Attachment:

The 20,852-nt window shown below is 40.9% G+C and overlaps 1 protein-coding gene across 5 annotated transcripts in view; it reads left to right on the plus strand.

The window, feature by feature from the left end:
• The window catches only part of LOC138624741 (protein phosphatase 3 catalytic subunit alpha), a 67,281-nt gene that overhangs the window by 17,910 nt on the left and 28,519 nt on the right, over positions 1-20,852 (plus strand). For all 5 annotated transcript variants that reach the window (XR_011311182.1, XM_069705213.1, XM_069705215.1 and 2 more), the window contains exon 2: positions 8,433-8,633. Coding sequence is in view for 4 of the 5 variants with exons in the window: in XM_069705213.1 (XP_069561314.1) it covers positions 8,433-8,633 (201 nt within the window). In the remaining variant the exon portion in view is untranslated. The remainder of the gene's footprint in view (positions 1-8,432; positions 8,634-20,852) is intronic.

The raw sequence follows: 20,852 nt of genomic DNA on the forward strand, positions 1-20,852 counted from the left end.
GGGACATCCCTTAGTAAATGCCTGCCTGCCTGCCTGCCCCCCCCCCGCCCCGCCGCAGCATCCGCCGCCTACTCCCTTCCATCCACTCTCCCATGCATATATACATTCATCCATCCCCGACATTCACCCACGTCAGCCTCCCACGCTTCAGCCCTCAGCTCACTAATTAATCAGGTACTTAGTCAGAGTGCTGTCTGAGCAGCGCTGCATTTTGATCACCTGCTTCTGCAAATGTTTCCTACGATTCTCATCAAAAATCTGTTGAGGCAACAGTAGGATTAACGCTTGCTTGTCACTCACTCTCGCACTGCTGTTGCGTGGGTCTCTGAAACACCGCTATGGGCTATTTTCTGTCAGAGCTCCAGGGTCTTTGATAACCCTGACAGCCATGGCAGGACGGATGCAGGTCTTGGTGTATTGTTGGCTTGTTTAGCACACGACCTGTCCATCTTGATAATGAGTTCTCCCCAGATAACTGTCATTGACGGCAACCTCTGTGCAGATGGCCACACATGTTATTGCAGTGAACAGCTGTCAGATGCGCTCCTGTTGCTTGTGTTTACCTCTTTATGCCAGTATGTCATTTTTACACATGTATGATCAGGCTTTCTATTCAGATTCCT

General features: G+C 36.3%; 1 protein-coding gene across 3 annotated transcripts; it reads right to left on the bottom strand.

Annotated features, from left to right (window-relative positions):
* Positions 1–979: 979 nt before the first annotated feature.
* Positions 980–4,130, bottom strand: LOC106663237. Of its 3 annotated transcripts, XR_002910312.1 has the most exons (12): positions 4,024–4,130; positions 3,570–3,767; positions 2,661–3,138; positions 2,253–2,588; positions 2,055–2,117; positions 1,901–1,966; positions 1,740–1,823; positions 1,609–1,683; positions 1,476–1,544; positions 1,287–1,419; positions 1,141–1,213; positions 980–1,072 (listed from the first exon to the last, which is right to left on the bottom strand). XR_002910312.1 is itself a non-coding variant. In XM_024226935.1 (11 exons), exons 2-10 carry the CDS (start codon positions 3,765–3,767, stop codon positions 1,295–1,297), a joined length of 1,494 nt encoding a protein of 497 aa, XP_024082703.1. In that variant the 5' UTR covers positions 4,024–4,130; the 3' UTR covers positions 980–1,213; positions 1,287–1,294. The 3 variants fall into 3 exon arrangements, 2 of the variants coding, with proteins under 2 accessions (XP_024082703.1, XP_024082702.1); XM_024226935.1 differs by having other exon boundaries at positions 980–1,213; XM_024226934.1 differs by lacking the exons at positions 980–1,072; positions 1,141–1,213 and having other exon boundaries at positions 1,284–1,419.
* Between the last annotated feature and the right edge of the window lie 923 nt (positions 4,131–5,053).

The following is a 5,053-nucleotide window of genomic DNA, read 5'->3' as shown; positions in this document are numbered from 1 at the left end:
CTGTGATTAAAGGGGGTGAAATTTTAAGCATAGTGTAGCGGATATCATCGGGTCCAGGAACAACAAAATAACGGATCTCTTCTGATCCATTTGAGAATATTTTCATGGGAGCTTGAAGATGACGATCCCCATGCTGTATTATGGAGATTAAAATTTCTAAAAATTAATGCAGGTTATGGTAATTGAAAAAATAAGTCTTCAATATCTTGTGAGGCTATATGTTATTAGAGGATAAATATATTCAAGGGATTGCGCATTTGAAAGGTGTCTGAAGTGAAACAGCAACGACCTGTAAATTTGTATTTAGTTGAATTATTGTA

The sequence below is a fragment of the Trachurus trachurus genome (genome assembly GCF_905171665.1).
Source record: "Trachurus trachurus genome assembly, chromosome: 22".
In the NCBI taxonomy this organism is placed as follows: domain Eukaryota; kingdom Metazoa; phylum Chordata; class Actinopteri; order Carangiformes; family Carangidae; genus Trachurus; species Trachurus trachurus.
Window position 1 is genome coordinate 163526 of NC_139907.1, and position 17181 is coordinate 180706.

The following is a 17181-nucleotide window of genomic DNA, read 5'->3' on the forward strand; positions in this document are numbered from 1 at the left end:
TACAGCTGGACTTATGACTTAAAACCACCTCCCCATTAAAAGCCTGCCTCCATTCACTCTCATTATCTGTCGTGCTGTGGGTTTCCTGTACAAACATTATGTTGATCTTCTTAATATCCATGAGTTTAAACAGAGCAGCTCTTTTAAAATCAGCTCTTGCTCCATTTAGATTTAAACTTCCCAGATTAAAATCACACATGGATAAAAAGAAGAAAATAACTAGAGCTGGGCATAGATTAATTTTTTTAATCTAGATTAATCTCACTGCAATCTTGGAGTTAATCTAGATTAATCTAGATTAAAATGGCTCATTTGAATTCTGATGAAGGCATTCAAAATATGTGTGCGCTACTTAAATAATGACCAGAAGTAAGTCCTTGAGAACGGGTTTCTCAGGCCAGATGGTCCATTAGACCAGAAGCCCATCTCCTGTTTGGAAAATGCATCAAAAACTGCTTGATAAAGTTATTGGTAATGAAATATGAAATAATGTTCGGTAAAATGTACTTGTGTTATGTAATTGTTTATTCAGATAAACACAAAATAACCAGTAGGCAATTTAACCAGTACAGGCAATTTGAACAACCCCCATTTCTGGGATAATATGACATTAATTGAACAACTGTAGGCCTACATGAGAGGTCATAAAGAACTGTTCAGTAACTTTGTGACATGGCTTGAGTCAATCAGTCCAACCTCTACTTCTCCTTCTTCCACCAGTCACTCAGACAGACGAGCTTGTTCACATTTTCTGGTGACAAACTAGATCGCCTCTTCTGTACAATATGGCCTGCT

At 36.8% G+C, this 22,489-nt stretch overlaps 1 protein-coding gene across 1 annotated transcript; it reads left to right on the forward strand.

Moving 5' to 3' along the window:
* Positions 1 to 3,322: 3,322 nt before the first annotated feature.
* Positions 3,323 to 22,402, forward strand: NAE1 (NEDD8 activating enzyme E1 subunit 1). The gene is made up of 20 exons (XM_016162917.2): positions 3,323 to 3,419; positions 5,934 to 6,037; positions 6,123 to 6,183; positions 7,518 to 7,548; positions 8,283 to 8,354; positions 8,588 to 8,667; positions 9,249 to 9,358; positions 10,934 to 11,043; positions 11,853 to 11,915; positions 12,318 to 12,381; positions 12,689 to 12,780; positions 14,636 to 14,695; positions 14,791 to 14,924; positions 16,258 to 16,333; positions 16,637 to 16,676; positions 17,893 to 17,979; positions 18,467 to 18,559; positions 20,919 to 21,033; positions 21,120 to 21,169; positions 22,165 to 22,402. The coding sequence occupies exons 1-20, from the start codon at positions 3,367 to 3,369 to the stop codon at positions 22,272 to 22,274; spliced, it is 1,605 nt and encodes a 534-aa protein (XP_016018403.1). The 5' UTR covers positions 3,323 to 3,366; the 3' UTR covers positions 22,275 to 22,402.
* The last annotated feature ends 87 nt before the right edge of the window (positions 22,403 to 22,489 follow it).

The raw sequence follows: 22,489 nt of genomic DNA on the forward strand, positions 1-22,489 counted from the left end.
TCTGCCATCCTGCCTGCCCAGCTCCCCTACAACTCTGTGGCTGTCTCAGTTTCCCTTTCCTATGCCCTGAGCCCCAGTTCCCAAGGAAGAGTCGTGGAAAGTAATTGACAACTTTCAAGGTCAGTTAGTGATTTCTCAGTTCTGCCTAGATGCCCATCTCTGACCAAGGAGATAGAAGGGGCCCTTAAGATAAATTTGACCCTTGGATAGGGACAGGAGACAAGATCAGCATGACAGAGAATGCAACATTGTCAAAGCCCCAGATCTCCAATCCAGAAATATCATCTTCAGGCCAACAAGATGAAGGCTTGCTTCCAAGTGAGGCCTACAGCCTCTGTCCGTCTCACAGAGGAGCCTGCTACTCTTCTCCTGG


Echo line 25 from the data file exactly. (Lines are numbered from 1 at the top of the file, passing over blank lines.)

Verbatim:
TCTGCCATCCTGCCTGCCCAGCTCCCCTACAACTCTGTGGCTGTCTCAGTTTCCCTTTCCTATGCCCTGAGCCCCAGTTCCCAAGGAAGAGTCGTGGAAAGTAATTGACAACTTTCAAGGTCAGTTAGTGATTTCTCAGTTCTGCCTAGATGCCCATCTCTGACCAAGGAGATAGAAGGGGCCCTTAAGATAAATTTGACCCTTGGATAGGGACAGGAGACAAGATCAGCATGACAGAGAATGCAACATTGTCAAAGCCCCAGATCTCCAATCCAGAAATATCATCTTCAGGCCAACAAGATGAAGGCTTGCTTCCAAGTGAGGCCTACAGCCTCTGTCCGTCTCACAGAGGAGCCTGCTACTCTTCTCCTGG